Five short years ago, the idea that any serious discussion about global enforcement trends would have to include news from China and India would have been laughable. Those countries stood not for enforcement but for uncontrolled and unpunished graft. Today — against all earthly odds — they’re fast becoming global leaders for anti-corruption compliance and enforcement. That’s gotta be a miracle.
About 70 senior compliance professionals who met Friday at the Marina Bay Sands in Singapore heard some stunning news. The speaker from India was Russ Stamets, an FCPA Blog contributing editor. And from China, it was Sun Hong, a Shanghai-based partner at Norton Rose Fulbright.
They talked about politicians, regulators, prosecutors, and regular folks in India and China who — with confidence, enthusiasm, and a sense of destiny — are leading the fight in their countries against graft. It’s not a passing fad, Russ and Sun said. It’s real, and there’s no turning back.
The Singapore confab, part of the International Compliance Leadership Series (some photos from the event are here), was a discussion about big trends in global enforcement. How about this for a big trend: MNCs no longer have one set of compliance practices for most of their markets but another for India and China.
For decades, some of the world’s best known companies with the most admired brands “made allowances” for the way they did business in India and China. With more than two billion people between them, India and China were markets that couldn’t be ignored. But to reach them, MNCs believed they had to play by local rules. And that always meant greasing some palms.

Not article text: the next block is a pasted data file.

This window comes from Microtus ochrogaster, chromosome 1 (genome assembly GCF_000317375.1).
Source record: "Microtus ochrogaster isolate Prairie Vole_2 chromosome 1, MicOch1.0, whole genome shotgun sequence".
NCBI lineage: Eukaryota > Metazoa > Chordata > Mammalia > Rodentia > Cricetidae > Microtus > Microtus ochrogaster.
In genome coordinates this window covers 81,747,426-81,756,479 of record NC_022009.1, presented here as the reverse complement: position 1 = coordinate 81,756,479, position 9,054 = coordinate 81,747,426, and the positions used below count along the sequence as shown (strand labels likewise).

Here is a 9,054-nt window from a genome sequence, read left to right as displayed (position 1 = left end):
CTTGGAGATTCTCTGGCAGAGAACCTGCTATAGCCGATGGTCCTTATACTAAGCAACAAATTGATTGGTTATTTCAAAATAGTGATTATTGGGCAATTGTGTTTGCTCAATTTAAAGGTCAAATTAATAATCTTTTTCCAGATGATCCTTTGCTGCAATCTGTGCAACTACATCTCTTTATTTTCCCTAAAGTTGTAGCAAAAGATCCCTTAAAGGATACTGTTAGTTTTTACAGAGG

Grease palms in India or China now and expect something entirely different, the speakers said. First, you’ll probably get caught (the whistleblower culture has also gone global, after all). And second, you and your company are likely to be prosecuted and possibly ejected from the land.
Thanks to authentic shifts in attitudes and practices in India and China, global compliance programs are now . . . global. Goodbye and good riddance to one set of compliance practices for some parts of the world and another wink-and-nod set for India and China. That two-tiered way of doing business undermined the idea of global compliance and compromised and degraded the role of compliance officers.
Listening Friday to Russ Stamets and Sun Hong, we realized that compliance miracles can happen. And — apologies to Al Michaels — that one just did.
Richard L. Cassin is the publisher and editor of the FCPA Blog. He can be contacted here.